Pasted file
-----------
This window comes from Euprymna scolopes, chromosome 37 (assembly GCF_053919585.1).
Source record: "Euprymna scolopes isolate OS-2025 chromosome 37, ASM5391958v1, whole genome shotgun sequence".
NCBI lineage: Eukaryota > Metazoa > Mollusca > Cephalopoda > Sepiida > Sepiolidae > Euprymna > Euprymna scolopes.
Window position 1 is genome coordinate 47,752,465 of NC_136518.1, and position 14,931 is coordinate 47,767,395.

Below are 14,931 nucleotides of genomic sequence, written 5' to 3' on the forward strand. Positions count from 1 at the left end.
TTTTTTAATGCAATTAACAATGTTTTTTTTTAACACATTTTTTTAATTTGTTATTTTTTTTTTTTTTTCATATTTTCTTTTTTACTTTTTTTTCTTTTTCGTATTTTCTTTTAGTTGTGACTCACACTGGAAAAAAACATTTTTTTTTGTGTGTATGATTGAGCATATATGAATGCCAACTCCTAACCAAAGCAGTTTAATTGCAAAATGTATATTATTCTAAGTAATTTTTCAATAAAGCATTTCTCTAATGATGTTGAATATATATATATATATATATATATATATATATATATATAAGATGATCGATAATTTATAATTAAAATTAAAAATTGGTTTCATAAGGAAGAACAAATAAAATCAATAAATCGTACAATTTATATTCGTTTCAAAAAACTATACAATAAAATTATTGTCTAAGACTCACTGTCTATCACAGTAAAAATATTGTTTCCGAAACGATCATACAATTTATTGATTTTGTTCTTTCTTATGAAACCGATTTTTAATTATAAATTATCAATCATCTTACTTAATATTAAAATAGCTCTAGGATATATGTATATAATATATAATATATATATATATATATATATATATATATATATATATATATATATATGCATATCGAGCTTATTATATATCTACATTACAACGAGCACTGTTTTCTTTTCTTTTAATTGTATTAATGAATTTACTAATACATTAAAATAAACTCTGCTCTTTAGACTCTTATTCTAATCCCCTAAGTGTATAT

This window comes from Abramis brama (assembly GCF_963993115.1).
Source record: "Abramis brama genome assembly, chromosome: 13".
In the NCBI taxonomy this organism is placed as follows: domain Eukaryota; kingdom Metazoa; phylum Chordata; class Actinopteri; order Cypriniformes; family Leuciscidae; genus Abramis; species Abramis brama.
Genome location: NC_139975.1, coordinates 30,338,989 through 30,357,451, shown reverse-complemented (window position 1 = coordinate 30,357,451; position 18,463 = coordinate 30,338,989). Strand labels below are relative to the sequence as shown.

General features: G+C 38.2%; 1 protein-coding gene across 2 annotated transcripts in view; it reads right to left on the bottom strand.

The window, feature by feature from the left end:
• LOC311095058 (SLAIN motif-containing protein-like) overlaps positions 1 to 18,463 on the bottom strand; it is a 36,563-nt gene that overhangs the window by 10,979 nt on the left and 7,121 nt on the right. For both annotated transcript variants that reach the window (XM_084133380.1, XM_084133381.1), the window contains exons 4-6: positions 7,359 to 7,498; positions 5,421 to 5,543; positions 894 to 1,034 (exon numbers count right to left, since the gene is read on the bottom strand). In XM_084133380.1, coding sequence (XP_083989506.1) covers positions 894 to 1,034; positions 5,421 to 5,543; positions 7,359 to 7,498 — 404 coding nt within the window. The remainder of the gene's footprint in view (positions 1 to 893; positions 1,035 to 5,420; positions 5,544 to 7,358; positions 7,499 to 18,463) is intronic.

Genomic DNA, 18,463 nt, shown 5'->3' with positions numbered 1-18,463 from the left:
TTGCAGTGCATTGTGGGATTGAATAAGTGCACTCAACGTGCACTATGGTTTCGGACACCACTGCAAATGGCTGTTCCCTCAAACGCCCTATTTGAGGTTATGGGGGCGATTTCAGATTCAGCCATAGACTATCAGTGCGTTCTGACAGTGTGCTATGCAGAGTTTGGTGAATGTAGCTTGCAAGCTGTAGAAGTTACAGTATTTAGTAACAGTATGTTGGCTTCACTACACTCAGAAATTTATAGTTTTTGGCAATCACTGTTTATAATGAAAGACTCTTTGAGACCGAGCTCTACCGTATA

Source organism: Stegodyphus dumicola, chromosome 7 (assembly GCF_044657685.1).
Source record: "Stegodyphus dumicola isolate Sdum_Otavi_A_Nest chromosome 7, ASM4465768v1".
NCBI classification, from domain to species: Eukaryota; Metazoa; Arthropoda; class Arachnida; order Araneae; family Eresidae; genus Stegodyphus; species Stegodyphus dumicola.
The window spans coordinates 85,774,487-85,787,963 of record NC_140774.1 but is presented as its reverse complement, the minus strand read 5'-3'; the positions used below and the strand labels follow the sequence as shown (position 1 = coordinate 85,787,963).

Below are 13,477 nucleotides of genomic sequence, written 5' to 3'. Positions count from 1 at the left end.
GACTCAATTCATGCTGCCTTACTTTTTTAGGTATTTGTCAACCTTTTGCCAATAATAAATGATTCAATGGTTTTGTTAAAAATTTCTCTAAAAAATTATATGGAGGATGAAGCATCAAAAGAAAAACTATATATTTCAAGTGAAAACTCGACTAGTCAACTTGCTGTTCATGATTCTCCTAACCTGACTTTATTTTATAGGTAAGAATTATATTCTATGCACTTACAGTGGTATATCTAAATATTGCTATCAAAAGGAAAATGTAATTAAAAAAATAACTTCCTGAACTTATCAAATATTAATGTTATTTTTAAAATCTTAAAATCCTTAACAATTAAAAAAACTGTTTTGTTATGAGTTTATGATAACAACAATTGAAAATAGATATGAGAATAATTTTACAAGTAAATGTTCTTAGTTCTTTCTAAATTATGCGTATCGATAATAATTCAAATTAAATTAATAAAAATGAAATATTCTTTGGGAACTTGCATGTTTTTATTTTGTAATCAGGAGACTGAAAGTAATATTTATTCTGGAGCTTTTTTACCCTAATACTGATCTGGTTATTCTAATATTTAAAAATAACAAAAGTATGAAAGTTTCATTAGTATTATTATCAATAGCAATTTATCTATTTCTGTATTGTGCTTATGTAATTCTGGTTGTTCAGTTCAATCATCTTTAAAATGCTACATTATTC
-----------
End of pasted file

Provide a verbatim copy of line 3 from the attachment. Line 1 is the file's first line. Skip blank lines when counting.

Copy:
NCBI lineage: Eukaryota > Metazoa > Mollusca > Cephalopoda > Sepiida > Sepiolidae > Euprymna > Euprymna scolopes.